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Asking the question “Why Outsource?” would seem to be counter to general economic movements and run against prevailing industry beliefs. Many companies are outsourcing as standard procedure, following industry trends. Yet, the question needs to be asked. After all, call centers have been supporting the needs of customers since the telephone was offered to the public, and cost has always been a factor in the history of call centers.
Even from the beginning, Alexander Graham Bell at the Boston Telephone Dispatch company hired the first female telephone operator, Emma Nutt, on September 1, 1878 for two reasons: lower costs and higher customer satisfaction.
Bell determined that women were better behaved than young men. Women had pleasant voices that customers-most of whom were men-preferred. They could also be paid less and supervised more strictly than their male counterparts. Since then, women have obtained equal treatment and equal pay, but the ability to calmly handle customers with courtesy and patience has set standards that have lasted for more than 100 years.
Businesses are still challenged to find ways of minimizing costs and maximizing profits while retaining their customer through service excellence. When making the decision to outsource, businesses are seeking outsourcers with the ability to deliver high customer satisfaction plus cross-sell/up-sell revenue instead of being just a low-cost provider.
Many businesses also realize they are not that good at running their own call centers and are looking for organizations with core capabilities in call center operations and customer service. The top outsourcing companies have tens of thousands of agents in call centers around the world with the best technology available and the ability to leverage their scale and efficiency in ways your company cannot duplicate.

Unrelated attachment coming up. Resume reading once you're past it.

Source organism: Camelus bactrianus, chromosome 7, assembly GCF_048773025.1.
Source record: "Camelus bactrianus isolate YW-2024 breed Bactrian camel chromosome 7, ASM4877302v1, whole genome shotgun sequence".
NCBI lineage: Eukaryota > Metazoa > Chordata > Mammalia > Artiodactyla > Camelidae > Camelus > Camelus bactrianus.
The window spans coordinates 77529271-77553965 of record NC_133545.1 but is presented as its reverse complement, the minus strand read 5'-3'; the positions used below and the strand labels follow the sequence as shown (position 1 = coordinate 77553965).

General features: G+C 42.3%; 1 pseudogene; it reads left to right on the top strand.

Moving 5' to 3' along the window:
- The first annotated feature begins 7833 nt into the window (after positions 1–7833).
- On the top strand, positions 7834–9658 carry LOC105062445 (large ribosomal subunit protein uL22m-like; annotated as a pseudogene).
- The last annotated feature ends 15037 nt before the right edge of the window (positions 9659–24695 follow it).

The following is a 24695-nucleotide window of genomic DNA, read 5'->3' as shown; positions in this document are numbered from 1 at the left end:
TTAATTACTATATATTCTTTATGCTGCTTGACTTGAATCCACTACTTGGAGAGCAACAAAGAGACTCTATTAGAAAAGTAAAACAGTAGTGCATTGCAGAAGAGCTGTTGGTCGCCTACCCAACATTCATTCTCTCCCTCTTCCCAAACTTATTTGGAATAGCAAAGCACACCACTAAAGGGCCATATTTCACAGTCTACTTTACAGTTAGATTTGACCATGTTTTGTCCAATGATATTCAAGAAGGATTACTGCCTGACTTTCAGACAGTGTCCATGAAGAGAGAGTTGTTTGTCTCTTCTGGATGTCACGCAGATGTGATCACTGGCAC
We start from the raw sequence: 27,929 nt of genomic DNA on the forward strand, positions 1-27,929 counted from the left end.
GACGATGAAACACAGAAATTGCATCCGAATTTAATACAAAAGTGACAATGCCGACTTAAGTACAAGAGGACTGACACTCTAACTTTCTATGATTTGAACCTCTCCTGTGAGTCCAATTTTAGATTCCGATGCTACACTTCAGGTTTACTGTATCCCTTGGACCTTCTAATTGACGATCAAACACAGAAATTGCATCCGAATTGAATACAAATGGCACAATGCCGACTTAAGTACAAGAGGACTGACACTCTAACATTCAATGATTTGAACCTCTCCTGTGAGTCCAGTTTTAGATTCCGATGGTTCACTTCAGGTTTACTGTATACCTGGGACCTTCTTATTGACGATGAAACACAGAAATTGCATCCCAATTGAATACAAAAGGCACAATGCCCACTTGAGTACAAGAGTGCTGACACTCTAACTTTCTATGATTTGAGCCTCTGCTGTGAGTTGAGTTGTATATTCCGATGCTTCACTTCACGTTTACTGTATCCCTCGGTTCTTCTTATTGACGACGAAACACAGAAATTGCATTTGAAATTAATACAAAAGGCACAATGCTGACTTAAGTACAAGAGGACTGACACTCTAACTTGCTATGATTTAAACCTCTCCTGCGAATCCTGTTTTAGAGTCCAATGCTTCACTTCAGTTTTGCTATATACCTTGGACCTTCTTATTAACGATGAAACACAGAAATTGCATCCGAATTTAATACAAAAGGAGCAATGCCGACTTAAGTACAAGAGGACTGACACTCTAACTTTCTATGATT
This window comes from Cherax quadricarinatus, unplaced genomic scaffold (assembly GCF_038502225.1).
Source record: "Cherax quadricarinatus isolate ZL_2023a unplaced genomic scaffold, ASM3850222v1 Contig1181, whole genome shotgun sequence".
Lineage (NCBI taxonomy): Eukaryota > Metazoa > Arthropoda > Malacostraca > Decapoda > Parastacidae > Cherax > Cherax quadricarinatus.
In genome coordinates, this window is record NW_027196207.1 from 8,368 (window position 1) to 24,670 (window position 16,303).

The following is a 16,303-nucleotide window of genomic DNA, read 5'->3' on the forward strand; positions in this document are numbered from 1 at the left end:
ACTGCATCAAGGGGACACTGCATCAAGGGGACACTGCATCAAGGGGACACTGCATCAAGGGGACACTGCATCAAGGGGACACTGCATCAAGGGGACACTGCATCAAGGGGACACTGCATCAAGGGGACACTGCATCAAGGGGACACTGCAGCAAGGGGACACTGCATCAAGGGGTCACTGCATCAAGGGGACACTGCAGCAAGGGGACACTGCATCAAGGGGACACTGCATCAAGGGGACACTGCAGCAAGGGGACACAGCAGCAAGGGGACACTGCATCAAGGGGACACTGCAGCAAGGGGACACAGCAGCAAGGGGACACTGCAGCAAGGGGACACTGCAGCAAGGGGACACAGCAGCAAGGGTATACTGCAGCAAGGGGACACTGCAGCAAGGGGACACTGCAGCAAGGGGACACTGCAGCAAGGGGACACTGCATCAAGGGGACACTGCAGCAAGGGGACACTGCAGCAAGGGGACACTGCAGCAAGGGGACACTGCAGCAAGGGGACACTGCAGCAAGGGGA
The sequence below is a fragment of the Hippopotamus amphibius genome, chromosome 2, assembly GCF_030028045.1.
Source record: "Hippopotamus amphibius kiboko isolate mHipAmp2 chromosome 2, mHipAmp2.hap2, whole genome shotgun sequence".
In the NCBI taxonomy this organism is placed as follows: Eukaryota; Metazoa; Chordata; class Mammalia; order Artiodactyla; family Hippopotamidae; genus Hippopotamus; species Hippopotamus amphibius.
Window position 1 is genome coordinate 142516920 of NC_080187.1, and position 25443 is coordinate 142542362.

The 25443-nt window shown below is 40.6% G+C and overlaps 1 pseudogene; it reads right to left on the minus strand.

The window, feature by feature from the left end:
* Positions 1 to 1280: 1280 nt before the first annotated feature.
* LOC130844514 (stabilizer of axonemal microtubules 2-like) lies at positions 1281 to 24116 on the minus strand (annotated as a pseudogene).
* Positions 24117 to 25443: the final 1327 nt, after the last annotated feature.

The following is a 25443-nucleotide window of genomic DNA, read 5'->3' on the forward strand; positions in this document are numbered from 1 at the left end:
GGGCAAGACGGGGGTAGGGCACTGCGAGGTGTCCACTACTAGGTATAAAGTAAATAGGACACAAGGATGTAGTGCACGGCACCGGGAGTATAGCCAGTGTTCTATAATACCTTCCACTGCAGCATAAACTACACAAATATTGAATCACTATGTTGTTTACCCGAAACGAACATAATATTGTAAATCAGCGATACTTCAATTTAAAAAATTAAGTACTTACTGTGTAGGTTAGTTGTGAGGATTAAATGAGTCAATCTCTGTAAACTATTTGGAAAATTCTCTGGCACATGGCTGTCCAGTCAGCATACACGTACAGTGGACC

Still, you need to know how to project the load for inbound and outbound calls, the life cycle of the product or services, and the level of service to be maintained. This may vary between outsourcing inbound services and outbound services. For outbound call centers, planning the workload is relatively easy. The number of agents will be dependent on the number of calls to be dialed.
In contrast, the rate that inbound calls will be received is harder to predict. You may not get any calls for minutes, and then receive a rush of calls at one time. Thus, forecasting your call patterns is critical to determining whether to outsource or not. If the staffing model is too high, the cost benefits are minimized. If the staffing model is too low, customer service will suffer.
Businesses operating internal call centers should have historical reports with how many calls are received in late August versus those received during the holidays between Thanksgiving and Christmas. The same reports should tell you how many calls are received Monday versus Thursday, or even for specific times of the day. Analyzing the data should reveal patterns that can be used for forecasting, as long as factors that could alter the patterns are taken into consideration.
Your forecasting may improve over time, but it is impossible to accurately predict how many calls you will receive at specific times, days, or seasons. The only fact you can count on is that call flow will not be even. From time to time, agents will be idle. At other times, callers will be waiting for the next available agent.
So why ask if you should outsource? The answer depends on establishing the expectations of how an outsourcing company will handle your calls. There are many variations on outsourcing with no off-the-shelf solutions. Each solution depends on your business expectations, goals, and objectives. Moreover, you need to be sure your unique needs will be met and your outsourcing company is capable of meeting your expectations for cost and customer service.